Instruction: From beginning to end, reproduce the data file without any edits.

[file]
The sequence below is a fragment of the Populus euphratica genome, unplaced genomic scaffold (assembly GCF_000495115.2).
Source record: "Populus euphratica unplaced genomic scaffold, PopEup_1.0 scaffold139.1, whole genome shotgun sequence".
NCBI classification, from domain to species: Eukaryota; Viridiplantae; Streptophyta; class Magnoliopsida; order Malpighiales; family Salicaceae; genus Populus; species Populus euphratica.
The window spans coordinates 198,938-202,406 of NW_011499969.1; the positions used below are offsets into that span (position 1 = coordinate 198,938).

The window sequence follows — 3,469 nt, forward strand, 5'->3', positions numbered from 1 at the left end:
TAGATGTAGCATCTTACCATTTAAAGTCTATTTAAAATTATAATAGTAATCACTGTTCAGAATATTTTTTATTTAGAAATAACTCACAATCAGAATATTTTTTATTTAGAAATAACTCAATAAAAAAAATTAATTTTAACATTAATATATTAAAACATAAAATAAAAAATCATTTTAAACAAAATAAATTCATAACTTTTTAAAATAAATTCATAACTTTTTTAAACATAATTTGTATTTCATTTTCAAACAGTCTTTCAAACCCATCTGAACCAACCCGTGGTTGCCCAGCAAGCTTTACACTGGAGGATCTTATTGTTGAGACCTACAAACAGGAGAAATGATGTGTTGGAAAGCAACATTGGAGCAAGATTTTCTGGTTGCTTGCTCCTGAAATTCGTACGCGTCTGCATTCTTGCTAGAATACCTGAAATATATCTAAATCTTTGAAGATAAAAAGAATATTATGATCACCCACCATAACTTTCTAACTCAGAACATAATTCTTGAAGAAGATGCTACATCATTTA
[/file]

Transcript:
The sequence below is a fragment of the Populus euphratica genome, unplaced genomic scaffold (assembly GCF_000495115.2).
Source record: "Populus euphratica unplaced genomic scaffold, PopEup_1.0 scaffold139.1, whole genome shotgun sequence".
NCBI classification, from domain to species: Eukaryota; Viridiplantae; Streptophyta; class Magnoliopsida; order Malpighiales; family Salicaceae; genus Populus; species Populus euphratica.
The window spans coordinates 198,938-202,406 of NW_011499969.1; the positions used below are offsets into that span (position 1 = coordinate 198,938).

The window sequence follows — 3,469 nt, forward strand, 5'->3', positions numbered from 1 at the left end:
TAGATGTAGCATCTTACCATTTAAAGTCTATTTAAAATTATAATAGTAATCACTGTTCAGAATATTTTTTATTTAGAAATAACTCACAATCAGAATATTTTTTATTTAGAAATAACTCAATAAAAAAAATTAATTTTAACATTAATATATTAAAACATAAAATAAAAAATCATTTTAAACAAAATAAATTCATAACTTTTTAAAATAAATTCATAACTTTTTTAAACATAATTTGTATTTCATTTTCAAACAGTCTTTCAAACCCATCTGAACCAACCCGTGGTTGCCCAGCAAGCTTTACACTGGAGGATCTTATTGTTGAGACCTACAAACAGGAGAAATGATGTGTTGGAAAGCAACATTGGAGCAAGATTTTCTGGTTGCTTGCTCCTGAAATTCGTACGCGTCTGCATTCTTGCTAGAATACCTGAAATATATCTAAATCTTTGAAGATAAAAAGAATATTATGATCACCCACCATAACTTTCTAACTCAGAACATAATTCTTGAAGAAGATGCTACATCATTTA